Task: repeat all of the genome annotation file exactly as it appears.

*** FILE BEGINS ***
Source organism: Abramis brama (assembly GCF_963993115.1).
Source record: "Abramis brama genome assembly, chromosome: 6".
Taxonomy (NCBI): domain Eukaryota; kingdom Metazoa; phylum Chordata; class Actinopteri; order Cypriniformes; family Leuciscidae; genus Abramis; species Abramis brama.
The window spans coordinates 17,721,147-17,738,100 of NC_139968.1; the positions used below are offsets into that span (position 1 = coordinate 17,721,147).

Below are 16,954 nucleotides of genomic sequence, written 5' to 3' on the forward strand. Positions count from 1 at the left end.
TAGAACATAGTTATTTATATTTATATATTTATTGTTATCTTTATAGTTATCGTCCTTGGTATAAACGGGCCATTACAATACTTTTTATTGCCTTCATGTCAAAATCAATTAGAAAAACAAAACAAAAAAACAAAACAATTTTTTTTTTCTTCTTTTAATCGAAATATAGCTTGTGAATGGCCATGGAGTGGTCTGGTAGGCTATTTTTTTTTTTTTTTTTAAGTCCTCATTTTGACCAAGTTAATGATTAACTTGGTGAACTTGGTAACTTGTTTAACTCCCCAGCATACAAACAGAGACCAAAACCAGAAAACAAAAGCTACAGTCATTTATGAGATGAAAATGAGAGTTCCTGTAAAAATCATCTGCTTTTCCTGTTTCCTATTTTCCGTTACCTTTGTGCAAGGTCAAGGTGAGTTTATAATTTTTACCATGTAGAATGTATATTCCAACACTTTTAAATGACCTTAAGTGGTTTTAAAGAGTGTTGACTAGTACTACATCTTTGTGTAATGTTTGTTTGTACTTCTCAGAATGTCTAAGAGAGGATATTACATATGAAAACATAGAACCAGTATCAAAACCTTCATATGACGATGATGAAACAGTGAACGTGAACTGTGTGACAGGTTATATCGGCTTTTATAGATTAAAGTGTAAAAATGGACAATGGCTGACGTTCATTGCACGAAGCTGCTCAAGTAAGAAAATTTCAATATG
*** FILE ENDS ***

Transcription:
Source organism: Abramis brama (assembly GCF_963993115.1).
Source record: "Abramis brama genome assembly, chromosome: 6".
Taxonomy (NCBI): domain Eukaryota; kingdom Metazoa; phylum Chordata; class Actinopteri; order Cypriniformes; family Leuciscidae; genus Abramis; species Abramis brama.
The window spans coordinates 17,721,147-17,738,100 of NC_139968.1; the positions used below are offsets into that span (position 1 = coordinate 17,721,147).

Below are 16,954 nucleotides of genomic sequence, written 5' to 3' on the forward strand. Positions count from 1 at the left end.
TAGAACATAGTTATTTATATTTATATATTTATTGTTATCTTTATAGTTATCGTCCTTGGTATAAACGGGCCATTACAATACTTTTTATTGCCTTCATGTCAAAATCAATTAGAAAAACAAAACAAAAAAACAAAACAATTTTTTTTTTCTTCTTTTAATCGAAATATAGCTTGTGAATGGCCATGGAGTGGTCTGGTAGGCTATTTTTTTTTTTTTTTTTAAGTCCTCATTTTGACCAAGTTAATGATTAACTTGGTGAACTTGGTAACTTGTTTAACTCCCCAGCATACAAACAGAGACCAAAACCAGAAAACAAAAGCTACAGTCATTTATGAGATGAAAATGAGAGTTCCTGTAAAAATCATCTGCTTTTCCTGTTTCCTATTTTCCGTTACCTTTGTGCAAGGTCAAGGTGAGTTTATAATTTTTACCATGTAGAATGTATATTCCAACACTTTTAAATGACCTTAAGTGGTTTTAAAGAGTGTTGACTAGTACTACATCTTTGTGTAATGTTTGTTTGTACTTCTCAGAATGTCTAAGAGAGGATATTACATATGAAAACATAGAACCAGTATCAAAACCTTCATATGACGATGATGAAACAGTGAACGTGAACTGTGTGACAGGTTATATCGGCTTTTATAGATTAAAGTGTAAAAATGGACAATGGCTGACGTTCATTGCACGAAGCTGCTCAAGTAAGAAAATTTCAATATG